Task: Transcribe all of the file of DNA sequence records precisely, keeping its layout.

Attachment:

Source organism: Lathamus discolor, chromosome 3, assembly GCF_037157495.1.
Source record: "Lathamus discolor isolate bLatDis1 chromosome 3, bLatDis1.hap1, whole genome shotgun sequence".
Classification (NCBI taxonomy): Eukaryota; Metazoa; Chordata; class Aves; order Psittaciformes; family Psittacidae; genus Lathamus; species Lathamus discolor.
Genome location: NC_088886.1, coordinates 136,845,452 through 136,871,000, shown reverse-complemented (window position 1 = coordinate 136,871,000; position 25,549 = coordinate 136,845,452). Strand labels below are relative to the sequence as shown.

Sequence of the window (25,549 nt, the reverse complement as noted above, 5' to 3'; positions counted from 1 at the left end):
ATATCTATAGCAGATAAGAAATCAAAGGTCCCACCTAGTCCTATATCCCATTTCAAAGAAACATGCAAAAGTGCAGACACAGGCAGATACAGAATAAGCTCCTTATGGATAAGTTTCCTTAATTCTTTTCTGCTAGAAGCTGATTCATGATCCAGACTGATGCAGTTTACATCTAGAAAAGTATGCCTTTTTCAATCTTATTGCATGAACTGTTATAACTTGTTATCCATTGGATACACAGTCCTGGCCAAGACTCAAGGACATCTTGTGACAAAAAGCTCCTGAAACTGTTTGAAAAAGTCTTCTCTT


Source organism: Lathamus discolor, chromosome 3, assembly GCF_037157495.1.
Source record: "Lathamus discolor isolate bLatDis1 chromosome 3, bLatDis1.hap1, whole genome shotgun sequence".
Classification (NCBI taxonomy): Eukaryota; Metazoa; Chordata; class Aves; order Psittaciformes; family Psittacidae; genus Lathamus; species Lathamus discolor.
Genome location: NC_088886.1, coordinates 136,845,452 through 136,871,000, shown reverse-complemented (window position 1 = coordinate 136,871,000; position 25,549 = coordinate 136,845,452). Strand labels below are relative to the sequence as shown.

Sequence of the window (25,549 nt, the reverse complement as noted above, 5' to 3'; positions counted from 1 at the left end):
ATATCTATAGCAGATAAGAAATCAAAGGTCCCACCTAGTCCTATATCCCATTTCAAAGAAACATGCAAAAGTGCAGACACAGGCAGATACAGAATAAGCTCCTTATGGATAAGTTTCCTTAATTCTTTTCTGCTAGAAGCTGATTCATGATCCAGACTGATGCAGTTTACATCTAGAAAAGTATGCCTTTTTCAATCTTATTGCATGAACTGTTATAACTTGTTATCCATTGGATACACAGTCCTGGCCAAGACTCAAGGACATCTTGTGACAAAAAGCTCCTGAAACTGTTTGAAAAAGTCTTCTCTT